CDD Micro Grant Description


Center for Drug Discovery

Matching Micro Grant Program



The Center for Drug Discovery (CDD) was founded in May 2016 at Washington University in Saint Louis. CDD’s mission is to facilitate the translation of basic research into new medicines.  Following the successful launch of its pilot grant program administered through the LEAP Inventor Challenge Award, the CDD is now offering a new funding mechanism in the form of matching Micro Grants to stimulate the use of the Center’s services in support of its translational drug discovery mission.


Micro Grant Program. Micro Grants are matching awards of up to $7500 to cover 50% of work performed by or managed within the CDD or the allied High-throughput Screening Core. For example, when an investigator spends $7500 on CDD services the CDD will match in kind with an additional $7500. It is expected that (1) 100% of the funds will be spent in the CDD and (2) data generated from the Micro Grant will be used to support a future CDD Grant proposal or other intramural and extramural funding opportunities and will be tracked accordingly.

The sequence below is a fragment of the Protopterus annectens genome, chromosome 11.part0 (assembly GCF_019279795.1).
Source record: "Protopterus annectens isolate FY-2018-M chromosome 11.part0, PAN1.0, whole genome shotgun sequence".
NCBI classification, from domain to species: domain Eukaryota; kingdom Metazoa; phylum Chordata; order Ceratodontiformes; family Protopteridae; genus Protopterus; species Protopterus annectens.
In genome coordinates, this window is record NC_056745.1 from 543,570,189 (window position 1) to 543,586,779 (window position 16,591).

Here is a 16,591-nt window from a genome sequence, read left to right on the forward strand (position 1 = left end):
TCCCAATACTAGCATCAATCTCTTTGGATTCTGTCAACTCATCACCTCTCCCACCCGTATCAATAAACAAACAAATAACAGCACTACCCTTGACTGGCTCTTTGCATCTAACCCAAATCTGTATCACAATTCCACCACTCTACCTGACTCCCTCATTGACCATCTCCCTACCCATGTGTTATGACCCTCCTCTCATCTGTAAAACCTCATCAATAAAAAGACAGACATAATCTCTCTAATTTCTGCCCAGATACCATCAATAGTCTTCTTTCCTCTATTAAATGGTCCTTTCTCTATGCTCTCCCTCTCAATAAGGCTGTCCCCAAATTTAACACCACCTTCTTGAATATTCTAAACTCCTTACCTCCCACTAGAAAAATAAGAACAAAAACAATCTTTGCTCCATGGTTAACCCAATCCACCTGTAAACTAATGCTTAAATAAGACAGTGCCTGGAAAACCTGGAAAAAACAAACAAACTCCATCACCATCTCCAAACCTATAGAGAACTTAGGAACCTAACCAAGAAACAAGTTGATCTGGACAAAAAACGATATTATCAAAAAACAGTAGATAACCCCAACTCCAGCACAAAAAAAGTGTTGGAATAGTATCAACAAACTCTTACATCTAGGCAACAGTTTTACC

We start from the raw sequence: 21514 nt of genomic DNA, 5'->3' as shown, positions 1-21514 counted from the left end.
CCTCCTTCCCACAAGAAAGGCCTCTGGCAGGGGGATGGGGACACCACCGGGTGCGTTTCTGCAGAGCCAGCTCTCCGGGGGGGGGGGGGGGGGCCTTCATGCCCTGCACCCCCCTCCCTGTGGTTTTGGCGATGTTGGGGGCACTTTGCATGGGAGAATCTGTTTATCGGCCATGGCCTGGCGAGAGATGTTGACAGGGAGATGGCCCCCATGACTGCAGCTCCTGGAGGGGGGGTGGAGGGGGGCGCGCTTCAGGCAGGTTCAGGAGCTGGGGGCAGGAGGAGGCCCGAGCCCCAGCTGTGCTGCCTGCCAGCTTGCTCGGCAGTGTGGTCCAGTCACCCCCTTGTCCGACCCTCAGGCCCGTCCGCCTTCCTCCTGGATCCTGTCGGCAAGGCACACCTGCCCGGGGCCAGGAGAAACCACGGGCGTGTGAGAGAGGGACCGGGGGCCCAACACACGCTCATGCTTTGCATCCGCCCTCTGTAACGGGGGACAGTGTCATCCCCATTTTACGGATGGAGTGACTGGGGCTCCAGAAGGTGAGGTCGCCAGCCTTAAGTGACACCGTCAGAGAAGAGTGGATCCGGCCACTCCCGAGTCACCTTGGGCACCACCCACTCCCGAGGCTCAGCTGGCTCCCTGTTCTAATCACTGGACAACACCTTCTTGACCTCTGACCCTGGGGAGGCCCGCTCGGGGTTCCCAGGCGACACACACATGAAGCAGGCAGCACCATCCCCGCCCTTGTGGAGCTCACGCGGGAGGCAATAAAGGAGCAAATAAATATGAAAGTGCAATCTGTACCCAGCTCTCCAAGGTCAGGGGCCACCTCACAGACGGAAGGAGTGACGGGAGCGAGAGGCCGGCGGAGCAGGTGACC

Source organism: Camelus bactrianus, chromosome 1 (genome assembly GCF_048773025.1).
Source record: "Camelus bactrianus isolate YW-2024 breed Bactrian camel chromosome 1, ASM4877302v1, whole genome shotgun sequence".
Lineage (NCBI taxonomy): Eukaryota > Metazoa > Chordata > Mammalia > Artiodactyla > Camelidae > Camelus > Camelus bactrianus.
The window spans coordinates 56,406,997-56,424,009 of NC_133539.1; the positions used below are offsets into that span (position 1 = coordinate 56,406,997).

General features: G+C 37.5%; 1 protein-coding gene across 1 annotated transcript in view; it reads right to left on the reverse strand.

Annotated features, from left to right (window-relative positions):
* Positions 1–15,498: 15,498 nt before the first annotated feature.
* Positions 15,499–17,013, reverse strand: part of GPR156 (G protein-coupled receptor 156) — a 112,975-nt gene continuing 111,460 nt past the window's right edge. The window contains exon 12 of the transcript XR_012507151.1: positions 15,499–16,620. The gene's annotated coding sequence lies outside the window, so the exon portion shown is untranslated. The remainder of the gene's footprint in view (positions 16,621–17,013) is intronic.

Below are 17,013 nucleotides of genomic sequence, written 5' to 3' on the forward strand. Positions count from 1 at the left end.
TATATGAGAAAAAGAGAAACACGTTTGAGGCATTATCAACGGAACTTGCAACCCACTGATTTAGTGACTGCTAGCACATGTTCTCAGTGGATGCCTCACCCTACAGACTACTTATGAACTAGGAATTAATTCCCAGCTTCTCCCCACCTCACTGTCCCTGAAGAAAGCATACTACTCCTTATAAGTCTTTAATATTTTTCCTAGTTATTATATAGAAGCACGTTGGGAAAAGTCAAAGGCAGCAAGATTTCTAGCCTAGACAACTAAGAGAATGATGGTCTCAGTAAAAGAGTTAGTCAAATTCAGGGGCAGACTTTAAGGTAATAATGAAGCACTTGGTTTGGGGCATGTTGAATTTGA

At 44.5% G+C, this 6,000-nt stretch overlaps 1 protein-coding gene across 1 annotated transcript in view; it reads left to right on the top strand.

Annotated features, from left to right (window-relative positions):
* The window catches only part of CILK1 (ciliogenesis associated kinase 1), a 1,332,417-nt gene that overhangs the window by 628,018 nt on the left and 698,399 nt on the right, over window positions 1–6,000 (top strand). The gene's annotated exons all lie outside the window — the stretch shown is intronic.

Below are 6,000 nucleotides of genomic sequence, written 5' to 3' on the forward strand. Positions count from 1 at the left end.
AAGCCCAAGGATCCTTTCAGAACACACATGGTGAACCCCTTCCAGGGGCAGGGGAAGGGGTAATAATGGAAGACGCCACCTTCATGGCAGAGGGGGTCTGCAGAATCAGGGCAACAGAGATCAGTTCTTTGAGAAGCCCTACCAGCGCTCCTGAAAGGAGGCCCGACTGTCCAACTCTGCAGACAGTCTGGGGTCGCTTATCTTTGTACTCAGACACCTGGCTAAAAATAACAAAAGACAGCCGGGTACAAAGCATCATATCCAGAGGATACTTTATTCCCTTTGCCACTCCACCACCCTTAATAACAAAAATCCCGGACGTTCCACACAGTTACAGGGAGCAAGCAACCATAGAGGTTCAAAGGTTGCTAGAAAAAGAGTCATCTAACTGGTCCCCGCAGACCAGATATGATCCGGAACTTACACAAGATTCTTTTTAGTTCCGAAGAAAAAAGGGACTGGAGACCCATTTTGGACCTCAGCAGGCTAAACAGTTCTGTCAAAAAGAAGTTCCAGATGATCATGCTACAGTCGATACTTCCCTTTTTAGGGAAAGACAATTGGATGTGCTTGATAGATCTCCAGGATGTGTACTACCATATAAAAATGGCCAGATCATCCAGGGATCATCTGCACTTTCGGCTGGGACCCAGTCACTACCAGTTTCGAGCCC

Preference will be given to studies on novel drug targets including:


  • Assay development for small molecule screening
  • Access and screening of chemical libraries
  • Identification of chemical starting points using computational techniques
  • Chemical probe/lead compound synthesis and structure-activity development
  • In vitro drug profiling
  • In vivo pharmacokinetic/pharmacodynamic studies
  • In vivo pharmacology
  • Selected biologics/antibody synthesis & related research


Eligibility. The Micro Grant program is open to all faculty members at Washington University in Saint Louis.


Instructions. Proposals are accepted on a rolling basis. Please refer to the CDD website for more information and the application submission form: For general inquiries, contact:


Acknowledgement. The following acknowledgement must be used when publishing or presenting work funded by this Micro Grant program: “Funding for this project was provided in part by the Center for Drug Discovery (CDD) of Washington University Saint Louis.”